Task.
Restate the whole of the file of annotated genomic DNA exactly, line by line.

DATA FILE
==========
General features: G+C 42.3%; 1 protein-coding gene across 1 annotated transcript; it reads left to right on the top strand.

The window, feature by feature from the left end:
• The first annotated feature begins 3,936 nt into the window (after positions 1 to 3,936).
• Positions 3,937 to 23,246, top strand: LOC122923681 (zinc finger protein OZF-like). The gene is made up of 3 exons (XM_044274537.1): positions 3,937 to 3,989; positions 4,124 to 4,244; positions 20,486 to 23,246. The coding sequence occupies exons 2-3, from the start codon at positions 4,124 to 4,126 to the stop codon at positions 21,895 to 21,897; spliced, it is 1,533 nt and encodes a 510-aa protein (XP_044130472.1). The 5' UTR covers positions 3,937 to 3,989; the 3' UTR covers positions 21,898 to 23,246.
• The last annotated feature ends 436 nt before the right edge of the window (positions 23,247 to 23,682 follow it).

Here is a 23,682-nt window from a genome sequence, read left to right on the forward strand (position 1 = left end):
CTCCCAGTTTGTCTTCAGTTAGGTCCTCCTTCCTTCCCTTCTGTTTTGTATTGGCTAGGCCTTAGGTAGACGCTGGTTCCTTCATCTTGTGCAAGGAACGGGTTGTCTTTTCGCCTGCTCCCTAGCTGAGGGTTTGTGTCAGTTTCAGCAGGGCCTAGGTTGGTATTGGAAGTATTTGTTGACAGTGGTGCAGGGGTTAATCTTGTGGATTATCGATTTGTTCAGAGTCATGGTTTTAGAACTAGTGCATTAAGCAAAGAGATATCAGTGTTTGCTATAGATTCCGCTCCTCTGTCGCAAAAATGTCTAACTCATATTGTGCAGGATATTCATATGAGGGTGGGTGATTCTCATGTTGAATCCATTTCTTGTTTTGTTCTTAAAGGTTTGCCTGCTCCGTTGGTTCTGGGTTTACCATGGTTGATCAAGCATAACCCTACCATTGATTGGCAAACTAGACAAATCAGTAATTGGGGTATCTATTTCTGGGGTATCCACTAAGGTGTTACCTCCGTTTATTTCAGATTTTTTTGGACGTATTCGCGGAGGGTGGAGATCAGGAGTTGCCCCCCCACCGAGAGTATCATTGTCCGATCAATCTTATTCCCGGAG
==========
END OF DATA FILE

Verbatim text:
General features: G+C 42.3%; 1 protein-coding gene across 1 annotated transcript; it reads left to right on the top strand.

The window, feature by feature from the left end:
• The first annotated feature begins 3,936 nt into the window (after positions 1 to 3,936).
• Positions 3,937 to 23,246, top strand: LOC122923681 (zinc finger protein OZF-like). The gene is made up of 3 exons (XM_044274537.1): positions 3,937 to 3,989; positions 4,124 to 4,244; positions 20,486 to 23,246. The coding sequence occupies exons 2-3, from the start codon at positions 4,124 to 4,126 to the stop codon at positions 21,895 to 21,897; spliced, it is 1,533 nt and encodes a 510-aa protein (XP_044130472.1). The 5' UTR covers positions 3,937 to 3,989; the 3' UTR covers positions 21,898 to 23,246.
• The last annotated feature ends 436 nt before the right edge of the window (positions 23,247 to 23,682 follow it).

Here is a 23,682-nt window from a genome sequence, read left to right on the forward strand (position 1 = left end):
CTCCCAGTTTGTCTTCAGTTAGGTCCTCCTTCCTTCCCTTCTGTTTTGTATTGGCTAGGCCTTAGGTAGACGCTGGTTCCTTCATCTTGTGCAAGGAACGGGTTGTCTTTTCGCCTGCTCCCTAGCTGAGGGTTTGTGTCAGTTTCAGCAGGGCCTAGGTTGGTATTGGAAGTATTTGTTGACAGTGGTGCAGGGGTTAATCTTGTGGATTATCGATTTGTTCAGAGTCATGGTTTTAGAACTAGTGCATTAAGCAAAGAGATATCAGTGTTTGCTATAGATTCCGCTCCTCTGTCGCAAAAATGTCTAACTCATATTGTGCAGGATATTCATATGAGGGTGGGTGATTCTCATGTTGAATCCATTTCTTGTTTTGTTCTTAAAGGTTTGCCTGCTCCGTTGGTTCTGGGTTTACCATGGTTGATCAAGCATAACCCTACCATTGATTGGCAAACTAGACAAATCAGTAATTGGGGTATCTATTTCTGGGGTATCCACTAAGGTGTTACCTCCGTTTATTTCAGATTTTTTTGGACGTATTCGCGGAGGGTGGAGATCAGGAGTTGCCCCCCCACCGAGAGTATCATTGTCCGATCAATCTTATTCCCGGAG